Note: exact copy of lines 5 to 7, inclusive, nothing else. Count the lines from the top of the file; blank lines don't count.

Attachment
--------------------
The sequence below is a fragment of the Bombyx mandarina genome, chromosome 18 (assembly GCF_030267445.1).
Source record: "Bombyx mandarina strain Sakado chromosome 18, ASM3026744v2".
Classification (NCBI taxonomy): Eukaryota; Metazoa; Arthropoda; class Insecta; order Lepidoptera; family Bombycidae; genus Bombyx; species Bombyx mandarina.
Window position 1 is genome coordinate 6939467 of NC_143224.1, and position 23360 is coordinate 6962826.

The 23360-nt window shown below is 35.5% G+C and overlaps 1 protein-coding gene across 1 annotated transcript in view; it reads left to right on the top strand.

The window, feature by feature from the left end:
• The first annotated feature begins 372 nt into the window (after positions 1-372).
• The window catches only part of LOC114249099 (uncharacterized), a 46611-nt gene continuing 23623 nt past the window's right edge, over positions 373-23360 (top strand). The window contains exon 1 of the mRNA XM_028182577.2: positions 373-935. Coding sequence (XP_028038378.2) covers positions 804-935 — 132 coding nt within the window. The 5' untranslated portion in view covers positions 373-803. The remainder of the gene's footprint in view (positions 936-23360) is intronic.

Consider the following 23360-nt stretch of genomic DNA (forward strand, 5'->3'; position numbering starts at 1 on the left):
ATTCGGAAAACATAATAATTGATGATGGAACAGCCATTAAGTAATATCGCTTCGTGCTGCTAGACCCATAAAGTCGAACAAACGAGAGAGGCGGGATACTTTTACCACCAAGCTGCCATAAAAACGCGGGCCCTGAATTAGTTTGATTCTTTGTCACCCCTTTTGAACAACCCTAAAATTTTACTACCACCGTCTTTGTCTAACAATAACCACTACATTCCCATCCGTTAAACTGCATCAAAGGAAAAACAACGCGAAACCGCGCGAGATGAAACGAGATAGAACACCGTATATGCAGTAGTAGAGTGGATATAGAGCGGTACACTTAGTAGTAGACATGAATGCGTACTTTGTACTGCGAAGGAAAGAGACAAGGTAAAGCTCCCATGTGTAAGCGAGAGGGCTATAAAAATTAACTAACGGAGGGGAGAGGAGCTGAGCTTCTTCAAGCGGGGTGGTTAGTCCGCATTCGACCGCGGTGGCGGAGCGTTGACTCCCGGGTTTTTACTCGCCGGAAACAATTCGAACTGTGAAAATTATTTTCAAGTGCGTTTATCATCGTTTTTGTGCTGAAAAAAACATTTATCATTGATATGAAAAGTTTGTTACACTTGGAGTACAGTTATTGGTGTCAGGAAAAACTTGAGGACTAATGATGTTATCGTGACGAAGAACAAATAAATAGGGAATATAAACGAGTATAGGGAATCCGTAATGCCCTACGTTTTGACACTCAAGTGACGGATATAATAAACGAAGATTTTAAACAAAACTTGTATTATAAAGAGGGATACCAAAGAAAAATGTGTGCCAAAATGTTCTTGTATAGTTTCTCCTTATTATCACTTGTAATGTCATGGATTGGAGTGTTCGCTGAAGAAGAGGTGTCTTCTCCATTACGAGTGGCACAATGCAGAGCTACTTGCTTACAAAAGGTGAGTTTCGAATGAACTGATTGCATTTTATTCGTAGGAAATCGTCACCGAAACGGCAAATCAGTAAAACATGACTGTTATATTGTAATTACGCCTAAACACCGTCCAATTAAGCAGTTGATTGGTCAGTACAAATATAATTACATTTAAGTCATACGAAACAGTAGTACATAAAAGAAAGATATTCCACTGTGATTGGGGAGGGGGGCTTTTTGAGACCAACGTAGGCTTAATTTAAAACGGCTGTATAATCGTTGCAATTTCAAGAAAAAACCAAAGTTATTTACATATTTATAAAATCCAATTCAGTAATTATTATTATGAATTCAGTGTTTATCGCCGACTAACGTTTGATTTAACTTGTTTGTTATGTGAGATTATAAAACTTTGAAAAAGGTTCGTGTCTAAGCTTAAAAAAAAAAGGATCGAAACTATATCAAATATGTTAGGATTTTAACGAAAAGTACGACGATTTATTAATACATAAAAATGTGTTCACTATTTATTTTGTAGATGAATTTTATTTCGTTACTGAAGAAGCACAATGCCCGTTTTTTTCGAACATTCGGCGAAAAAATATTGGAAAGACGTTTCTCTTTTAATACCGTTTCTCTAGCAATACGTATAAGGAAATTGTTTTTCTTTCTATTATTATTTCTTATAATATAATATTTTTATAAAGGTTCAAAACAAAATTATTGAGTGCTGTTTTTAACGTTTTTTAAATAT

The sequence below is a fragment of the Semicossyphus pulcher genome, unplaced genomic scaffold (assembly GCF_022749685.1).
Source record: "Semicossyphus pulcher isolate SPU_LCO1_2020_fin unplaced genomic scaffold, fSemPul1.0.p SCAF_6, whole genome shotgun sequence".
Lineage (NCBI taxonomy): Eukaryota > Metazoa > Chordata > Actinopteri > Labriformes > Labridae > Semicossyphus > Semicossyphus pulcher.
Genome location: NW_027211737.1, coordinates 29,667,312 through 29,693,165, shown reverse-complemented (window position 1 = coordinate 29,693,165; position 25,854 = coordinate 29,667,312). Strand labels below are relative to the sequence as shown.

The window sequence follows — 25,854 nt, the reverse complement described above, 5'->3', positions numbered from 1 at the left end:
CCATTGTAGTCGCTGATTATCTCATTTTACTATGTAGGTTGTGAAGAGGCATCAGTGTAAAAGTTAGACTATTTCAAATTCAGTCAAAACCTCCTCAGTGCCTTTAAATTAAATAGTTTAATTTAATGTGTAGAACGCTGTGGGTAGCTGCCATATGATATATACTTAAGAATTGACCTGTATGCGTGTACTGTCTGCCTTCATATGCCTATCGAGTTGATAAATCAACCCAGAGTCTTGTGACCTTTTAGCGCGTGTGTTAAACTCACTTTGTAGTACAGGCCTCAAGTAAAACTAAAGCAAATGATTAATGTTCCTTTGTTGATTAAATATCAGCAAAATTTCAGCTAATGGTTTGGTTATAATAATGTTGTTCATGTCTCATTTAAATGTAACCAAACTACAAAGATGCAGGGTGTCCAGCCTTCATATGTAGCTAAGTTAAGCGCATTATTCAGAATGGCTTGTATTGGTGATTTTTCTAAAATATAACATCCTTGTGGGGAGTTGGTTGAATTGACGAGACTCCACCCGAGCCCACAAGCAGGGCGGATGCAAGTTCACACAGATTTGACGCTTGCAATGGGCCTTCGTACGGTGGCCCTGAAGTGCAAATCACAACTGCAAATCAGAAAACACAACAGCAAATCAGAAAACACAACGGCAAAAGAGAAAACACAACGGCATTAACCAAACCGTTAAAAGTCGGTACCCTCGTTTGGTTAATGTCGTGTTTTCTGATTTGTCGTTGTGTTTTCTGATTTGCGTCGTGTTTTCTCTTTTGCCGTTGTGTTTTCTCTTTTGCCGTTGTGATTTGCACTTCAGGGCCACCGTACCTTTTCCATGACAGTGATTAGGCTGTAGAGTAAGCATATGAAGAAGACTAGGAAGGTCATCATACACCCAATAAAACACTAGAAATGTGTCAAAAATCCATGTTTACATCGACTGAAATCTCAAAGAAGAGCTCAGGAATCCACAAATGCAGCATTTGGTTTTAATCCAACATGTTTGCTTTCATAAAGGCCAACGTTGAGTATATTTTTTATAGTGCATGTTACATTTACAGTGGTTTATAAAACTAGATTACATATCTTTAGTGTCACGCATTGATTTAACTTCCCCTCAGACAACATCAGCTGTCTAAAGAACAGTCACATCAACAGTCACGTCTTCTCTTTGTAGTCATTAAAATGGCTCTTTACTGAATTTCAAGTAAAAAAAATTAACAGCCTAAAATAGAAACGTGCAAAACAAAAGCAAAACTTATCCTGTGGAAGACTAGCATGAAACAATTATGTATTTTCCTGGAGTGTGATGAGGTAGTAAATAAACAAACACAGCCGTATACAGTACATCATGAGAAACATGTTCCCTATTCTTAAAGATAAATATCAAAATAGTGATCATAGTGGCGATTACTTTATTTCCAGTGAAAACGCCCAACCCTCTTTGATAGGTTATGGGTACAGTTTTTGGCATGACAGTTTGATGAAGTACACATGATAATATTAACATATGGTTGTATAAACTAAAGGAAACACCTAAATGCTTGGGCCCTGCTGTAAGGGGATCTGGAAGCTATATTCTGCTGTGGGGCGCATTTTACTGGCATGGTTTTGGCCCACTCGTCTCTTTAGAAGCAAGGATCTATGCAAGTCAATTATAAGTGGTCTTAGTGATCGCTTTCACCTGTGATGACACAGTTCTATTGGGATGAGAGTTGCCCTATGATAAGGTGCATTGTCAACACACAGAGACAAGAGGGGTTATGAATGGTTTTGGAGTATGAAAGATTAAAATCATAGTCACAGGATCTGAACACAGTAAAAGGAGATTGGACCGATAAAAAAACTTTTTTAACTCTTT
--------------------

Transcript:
The 23360-nt window shown below is 35.5% G+C and overlaps 1 protein-coding gene across 1 annotated transcript in view; it reads left to right on the top strand.

The window, feature by feature from the left end:
• The first annotated feature begins 372 nt into the window (after positions 1-372).